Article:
Infantilizing Women, Sexualizing Girls By Grace Yia-Hei Kao
“Should a 13-year-old and a 20-something really be wearing the same sexy, bustier-enhanced…costume?”
I spent last Friday night on a double date with my husband and another couple at a restaurant that featured a live band. We enjoyed the retro-vibe, food (fondue!), and the music, although I found myself bristling with irritation when the lead singer of the band, who was obviously channeling Betty Boop in appearance and mannerisms, began singing “I Wanna Be Loved By You” in signature Helen Kane style (picture cutesy, affectedly nasally, and childish). Since the critique of the infantilization of women in popular culture is well-trodden territory (and has even been parodied by singer-songwriter Pink in “Stupid Girls”) I found myself wondering what had unnerved me so much.
The answer is simply that my annoyance at the evening’s entertainment of yet another grown woman feigning girlish, coy innocence and thus not “owning” her power, maturity, or sexuality was precipitated by what had come in my mail that afternoon—a catalog of Halloween costumes and paraphernalia.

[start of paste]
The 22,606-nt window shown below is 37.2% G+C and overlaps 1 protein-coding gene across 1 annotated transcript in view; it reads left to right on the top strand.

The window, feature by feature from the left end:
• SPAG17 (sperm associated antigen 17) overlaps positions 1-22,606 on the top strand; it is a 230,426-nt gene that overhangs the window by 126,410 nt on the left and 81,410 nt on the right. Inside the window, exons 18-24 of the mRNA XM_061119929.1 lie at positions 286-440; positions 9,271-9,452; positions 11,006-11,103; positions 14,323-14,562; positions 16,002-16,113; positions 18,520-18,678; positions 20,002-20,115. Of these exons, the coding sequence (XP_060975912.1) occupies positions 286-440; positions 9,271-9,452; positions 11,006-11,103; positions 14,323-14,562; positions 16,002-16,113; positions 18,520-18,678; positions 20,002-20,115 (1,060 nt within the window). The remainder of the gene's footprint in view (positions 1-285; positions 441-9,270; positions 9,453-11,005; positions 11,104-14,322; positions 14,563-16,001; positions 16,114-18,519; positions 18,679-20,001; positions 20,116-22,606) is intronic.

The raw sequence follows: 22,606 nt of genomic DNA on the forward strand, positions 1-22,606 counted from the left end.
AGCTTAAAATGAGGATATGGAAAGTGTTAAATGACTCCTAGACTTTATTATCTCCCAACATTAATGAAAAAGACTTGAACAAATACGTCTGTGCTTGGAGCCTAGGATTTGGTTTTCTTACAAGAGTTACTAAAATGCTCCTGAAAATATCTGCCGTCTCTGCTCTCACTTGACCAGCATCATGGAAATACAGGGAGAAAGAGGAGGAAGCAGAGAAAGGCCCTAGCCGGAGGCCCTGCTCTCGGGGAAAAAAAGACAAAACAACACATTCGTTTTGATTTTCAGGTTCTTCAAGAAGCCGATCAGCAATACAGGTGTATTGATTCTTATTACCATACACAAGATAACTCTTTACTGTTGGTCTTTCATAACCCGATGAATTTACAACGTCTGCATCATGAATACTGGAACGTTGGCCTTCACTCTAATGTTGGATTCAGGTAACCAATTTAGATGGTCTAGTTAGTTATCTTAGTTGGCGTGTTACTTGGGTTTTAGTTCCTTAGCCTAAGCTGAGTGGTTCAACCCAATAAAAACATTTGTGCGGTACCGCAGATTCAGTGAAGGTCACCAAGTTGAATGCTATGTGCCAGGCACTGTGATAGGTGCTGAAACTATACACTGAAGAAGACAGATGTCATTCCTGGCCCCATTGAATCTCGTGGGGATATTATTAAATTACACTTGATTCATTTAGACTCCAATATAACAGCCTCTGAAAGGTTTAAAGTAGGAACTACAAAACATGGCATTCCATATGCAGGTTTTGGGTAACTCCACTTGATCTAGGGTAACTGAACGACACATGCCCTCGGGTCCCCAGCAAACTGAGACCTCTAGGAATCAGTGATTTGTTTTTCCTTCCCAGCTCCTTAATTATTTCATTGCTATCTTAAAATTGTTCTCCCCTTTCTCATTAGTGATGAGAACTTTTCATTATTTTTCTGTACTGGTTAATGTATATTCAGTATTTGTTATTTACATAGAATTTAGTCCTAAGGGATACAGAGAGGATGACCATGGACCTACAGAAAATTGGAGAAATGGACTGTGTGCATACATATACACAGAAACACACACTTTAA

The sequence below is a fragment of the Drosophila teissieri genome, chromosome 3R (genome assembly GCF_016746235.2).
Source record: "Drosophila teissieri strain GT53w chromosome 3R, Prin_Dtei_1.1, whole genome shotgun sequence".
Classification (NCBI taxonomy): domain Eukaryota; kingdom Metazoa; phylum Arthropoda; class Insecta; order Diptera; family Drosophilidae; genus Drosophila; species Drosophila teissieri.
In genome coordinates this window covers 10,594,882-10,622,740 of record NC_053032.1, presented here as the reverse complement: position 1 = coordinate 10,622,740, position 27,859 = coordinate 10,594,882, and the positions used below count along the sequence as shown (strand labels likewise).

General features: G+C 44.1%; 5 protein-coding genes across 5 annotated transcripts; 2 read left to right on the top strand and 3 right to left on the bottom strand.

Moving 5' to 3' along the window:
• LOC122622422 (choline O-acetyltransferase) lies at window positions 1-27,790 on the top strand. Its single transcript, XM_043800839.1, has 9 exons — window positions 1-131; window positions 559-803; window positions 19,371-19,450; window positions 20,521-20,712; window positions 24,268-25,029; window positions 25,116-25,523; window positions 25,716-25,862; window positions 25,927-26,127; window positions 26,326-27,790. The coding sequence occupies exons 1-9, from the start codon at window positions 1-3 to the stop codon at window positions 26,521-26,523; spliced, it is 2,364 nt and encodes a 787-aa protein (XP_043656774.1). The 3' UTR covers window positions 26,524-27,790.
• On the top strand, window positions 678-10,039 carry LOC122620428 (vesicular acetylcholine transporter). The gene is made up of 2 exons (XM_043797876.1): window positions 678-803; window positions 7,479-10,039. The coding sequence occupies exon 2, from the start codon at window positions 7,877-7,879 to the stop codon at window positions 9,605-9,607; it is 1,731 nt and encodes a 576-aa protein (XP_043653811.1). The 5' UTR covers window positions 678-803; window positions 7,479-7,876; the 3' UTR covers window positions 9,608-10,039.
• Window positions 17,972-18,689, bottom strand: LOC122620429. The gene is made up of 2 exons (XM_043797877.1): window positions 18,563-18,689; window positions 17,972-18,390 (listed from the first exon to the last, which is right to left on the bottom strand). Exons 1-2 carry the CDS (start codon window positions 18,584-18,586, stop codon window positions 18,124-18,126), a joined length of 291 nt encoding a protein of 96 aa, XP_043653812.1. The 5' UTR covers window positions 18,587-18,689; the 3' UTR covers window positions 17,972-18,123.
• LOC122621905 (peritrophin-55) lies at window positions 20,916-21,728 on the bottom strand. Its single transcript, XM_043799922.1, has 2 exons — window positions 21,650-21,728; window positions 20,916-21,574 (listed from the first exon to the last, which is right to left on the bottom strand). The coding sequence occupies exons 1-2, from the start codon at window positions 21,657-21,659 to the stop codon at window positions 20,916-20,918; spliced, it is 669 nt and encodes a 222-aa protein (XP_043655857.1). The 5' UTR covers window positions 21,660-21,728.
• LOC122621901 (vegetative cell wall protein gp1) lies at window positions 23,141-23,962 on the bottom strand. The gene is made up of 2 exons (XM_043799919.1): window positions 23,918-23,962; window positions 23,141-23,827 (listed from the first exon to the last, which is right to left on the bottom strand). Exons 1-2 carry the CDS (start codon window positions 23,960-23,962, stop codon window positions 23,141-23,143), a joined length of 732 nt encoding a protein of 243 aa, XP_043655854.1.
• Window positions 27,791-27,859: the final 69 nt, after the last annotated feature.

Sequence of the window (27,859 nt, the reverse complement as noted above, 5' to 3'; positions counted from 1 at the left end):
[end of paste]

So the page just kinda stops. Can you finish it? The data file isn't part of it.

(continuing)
While the catalog featured a predictable assortment of costumes (e.g., animals, superheroes, scary monsters), I was caught off-guard by how sexualized many of the costumes for girls, tweens, and teens had become. I’m talking exposed midriffs (genie costume—don’t get me started on a spin-off Orientalist critique), short flared mini-skirts, fishnet stockings, and tight bustiers (intended simultaneously to slim waists and push-up breasts). Even more shocking was how identical or virtually identical the costumes marketed for “girls/teens” and “adults” were, as seen in the examples below.(Teen)